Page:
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5 things to focus on straight after beginning your new job

By Sarah Owens on 09.03.17 in Your Career

How you approach the first two or three months in your new job has a great impact on how successful you ultimately end up being in that role. How much you learn, who you meet and the habits you get into during this initial period has a huge bearing on whether you go on to enjoy many prosperous years at the company or whether you leave deflated after a few sorry months.

A large part of making a success of your new position comes down to common sense - dressing correctly, turning up on time and not ruffling too many feathers - however there are some lesser known, and even lesser practiced, pieces of advice which I've put together below.

Follow these five steps and you'll give yourself a great platform to build upon:

1.    Gauge and then manage expectations

Hopefully you were able to establish and then confirm exactly what's going to be expected of you in your new role during interview, but even if you were it's worth sitting down with your manager and going over some KPIs.

When you start a new job you'll likely be introduced to a number of colleagues, clients and ways of working. It's useful during this fairly tumultuous time - when you're being asked to digest so much new information - to know exactly what matters and what doesn't.

Having an introductory chat with your boss to establish precisely what the business's main objectives are, and how your role feeds into them, will help you to become a success in the long run. Your manager will also almost certainly appreciate the fact that you're taking a proactive approach to the role, and not waiting for people to come to you and tell you what you should be focusing on.

2.    Work on your intro

You should expect, and indeed be glad, to meet many new people over a short period of time after starting a new job.  As we recruit for companies both small and large, we know that new starters are fairly common across the board - with the average worker now staying less than five years in each role - and so it's very helpful to have an elevator pitch prepared to help others remember you.[1]

What key pieces of information do you want people to know? Think about your background and strengths and how these might come in handy to your new colleagues. For example, if you've just taken up a new role as an account handler in a marketing agency then most people would want to know about any experience you have had with similar clients.  Highlight any interesting insider knowledge you might have, any successes - and remember, keep it light-hearted.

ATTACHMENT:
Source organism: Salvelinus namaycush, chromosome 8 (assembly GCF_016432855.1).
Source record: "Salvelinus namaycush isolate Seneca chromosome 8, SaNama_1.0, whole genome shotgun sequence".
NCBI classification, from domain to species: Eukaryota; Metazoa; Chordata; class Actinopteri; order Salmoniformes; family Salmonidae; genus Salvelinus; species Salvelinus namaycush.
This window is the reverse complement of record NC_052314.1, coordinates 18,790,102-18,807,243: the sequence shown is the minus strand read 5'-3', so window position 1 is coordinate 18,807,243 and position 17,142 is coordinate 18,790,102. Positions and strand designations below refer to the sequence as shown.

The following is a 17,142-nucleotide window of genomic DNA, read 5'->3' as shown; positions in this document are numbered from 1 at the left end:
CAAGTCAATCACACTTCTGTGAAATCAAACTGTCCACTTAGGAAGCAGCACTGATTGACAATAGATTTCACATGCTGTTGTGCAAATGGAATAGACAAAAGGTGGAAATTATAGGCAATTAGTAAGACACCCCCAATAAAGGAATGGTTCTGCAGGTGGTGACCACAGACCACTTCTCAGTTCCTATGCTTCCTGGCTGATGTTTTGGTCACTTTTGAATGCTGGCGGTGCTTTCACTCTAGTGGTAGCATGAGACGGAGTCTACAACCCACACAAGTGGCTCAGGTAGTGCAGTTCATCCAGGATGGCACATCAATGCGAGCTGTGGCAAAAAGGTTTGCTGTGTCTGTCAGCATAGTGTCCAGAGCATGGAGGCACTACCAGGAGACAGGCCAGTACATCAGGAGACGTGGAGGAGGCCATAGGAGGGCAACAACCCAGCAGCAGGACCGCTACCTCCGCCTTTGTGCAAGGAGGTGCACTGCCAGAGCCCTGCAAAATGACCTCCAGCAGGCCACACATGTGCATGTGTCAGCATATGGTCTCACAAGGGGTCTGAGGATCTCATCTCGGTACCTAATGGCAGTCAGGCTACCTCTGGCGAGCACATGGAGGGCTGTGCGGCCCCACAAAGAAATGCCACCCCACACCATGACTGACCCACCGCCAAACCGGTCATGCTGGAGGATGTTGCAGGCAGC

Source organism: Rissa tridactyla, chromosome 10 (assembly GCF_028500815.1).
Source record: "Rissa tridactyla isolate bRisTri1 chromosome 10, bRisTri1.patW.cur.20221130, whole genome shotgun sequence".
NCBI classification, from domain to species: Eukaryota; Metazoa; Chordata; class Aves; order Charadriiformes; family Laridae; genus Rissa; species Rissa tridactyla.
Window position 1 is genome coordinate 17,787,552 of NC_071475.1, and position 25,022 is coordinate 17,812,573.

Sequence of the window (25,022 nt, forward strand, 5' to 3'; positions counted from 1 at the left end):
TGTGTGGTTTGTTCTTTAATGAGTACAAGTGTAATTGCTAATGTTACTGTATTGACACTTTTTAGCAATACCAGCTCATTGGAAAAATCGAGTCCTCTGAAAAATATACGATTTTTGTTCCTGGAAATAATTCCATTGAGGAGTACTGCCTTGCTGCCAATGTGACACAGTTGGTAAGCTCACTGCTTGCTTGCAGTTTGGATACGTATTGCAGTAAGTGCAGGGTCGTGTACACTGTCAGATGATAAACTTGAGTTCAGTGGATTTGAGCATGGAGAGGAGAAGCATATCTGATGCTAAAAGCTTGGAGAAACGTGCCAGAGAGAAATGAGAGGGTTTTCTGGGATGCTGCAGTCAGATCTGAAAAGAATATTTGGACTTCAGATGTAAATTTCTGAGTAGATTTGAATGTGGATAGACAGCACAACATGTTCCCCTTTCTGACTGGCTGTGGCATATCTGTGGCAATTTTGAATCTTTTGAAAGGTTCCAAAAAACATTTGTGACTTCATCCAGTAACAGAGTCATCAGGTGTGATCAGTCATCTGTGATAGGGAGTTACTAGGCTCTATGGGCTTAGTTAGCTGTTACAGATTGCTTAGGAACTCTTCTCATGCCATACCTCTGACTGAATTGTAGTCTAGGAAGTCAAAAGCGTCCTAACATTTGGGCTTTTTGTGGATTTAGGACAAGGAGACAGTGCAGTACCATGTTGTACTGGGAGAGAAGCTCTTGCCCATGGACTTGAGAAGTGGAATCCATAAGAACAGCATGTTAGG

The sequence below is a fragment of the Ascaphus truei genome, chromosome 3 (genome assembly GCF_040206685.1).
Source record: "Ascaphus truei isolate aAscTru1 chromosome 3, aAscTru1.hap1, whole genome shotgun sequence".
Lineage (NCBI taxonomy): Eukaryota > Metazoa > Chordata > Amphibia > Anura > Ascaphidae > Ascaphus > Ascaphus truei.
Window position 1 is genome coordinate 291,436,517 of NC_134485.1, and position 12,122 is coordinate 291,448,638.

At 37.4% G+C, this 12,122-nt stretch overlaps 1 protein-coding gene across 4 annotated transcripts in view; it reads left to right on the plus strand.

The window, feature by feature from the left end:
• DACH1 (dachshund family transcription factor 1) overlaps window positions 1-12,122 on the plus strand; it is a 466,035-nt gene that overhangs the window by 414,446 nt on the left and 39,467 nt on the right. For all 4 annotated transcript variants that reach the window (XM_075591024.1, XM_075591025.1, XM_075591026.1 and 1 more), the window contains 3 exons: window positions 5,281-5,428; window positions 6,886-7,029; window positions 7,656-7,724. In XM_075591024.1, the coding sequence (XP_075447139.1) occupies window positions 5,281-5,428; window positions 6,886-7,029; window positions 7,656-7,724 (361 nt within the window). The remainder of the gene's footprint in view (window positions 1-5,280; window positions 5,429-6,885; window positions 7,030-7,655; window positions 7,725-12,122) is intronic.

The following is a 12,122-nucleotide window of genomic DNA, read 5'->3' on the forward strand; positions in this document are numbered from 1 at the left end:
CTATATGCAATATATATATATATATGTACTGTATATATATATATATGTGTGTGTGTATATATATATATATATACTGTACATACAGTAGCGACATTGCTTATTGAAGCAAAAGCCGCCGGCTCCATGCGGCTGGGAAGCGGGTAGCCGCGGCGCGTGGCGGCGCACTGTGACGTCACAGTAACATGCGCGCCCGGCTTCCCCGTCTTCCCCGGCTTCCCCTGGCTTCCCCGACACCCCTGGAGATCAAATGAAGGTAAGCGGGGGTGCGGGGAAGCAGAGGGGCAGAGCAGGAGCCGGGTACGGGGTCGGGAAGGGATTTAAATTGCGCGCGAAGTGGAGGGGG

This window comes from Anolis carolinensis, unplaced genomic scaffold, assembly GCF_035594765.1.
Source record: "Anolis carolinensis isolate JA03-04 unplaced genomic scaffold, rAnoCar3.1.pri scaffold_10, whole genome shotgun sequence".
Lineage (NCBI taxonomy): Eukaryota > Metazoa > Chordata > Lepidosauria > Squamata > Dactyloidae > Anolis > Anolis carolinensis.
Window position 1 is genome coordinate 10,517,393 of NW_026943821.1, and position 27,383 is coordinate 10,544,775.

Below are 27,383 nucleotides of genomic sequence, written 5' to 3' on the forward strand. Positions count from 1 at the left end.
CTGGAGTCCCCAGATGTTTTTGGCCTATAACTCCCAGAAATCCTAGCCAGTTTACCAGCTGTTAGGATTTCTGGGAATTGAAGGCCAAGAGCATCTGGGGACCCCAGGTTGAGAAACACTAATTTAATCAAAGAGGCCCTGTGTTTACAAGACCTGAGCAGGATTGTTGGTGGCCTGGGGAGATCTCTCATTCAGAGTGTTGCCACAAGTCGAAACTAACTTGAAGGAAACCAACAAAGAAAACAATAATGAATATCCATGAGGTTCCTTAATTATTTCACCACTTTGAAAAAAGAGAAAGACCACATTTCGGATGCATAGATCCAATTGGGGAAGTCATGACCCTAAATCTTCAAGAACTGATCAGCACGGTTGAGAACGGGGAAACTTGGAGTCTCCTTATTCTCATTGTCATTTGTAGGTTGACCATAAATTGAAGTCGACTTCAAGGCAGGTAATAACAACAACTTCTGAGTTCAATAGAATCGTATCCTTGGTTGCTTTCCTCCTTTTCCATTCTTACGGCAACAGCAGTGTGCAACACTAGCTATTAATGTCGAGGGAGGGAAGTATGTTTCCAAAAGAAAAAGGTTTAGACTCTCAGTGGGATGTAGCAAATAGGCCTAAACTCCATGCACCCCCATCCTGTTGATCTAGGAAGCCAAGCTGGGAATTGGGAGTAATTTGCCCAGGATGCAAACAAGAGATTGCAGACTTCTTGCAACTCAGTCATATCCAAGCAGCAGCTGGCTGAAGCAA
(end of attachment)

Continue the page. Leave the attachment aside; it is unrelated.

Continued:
3.    Ask questions

Consider the first two to three months in a new role as a honeymoon period of learning where almost no question is too stupid. Your new colleagues won't expect you to know everything - each business is unique and has its own processes, technology and hierarchy - and so you should use this time to on-board as much useful information as possible. This includes introducing yourself to the IT team early on and familiarising yourself with all the different tech - not knowing how to hold a conference call after three months of being there could be a bit embarrassing!

Don't try and announce your arrival by attempting to tackle everything by yourself; this will only end badly. Your colleagues will be happy to get you up to speed, while this also gives you a chance to get to know them better.

4.    Say yes

The best way to have people take notice of you in a new role is to say yes to everything your schedule allows you to; whether that's lunch and learns, socials, training programmes or anything else that might be of value.

Saying yes has the dual benefits of allowing you to learn great amounts while also appearing to be as proactive and positive as possible.  But don't overstretch yourself by responding to every single request for assistance with briefs, costing estimates or time schedules.

5.    Be positive

You can breathe easily. As discussed in point three, when starting a new job you'll be given time and space to find your feet so there's no need to panic. Congratulate yourself on progressing to the next stepping-stone of your career and proactively seek out as many opportunities for growth as you can.

Beginning a new job can of course be somewhat daunting, but if you follow these five steps then you'll be able to look back in a year's time and wonder what there ever was to worry about.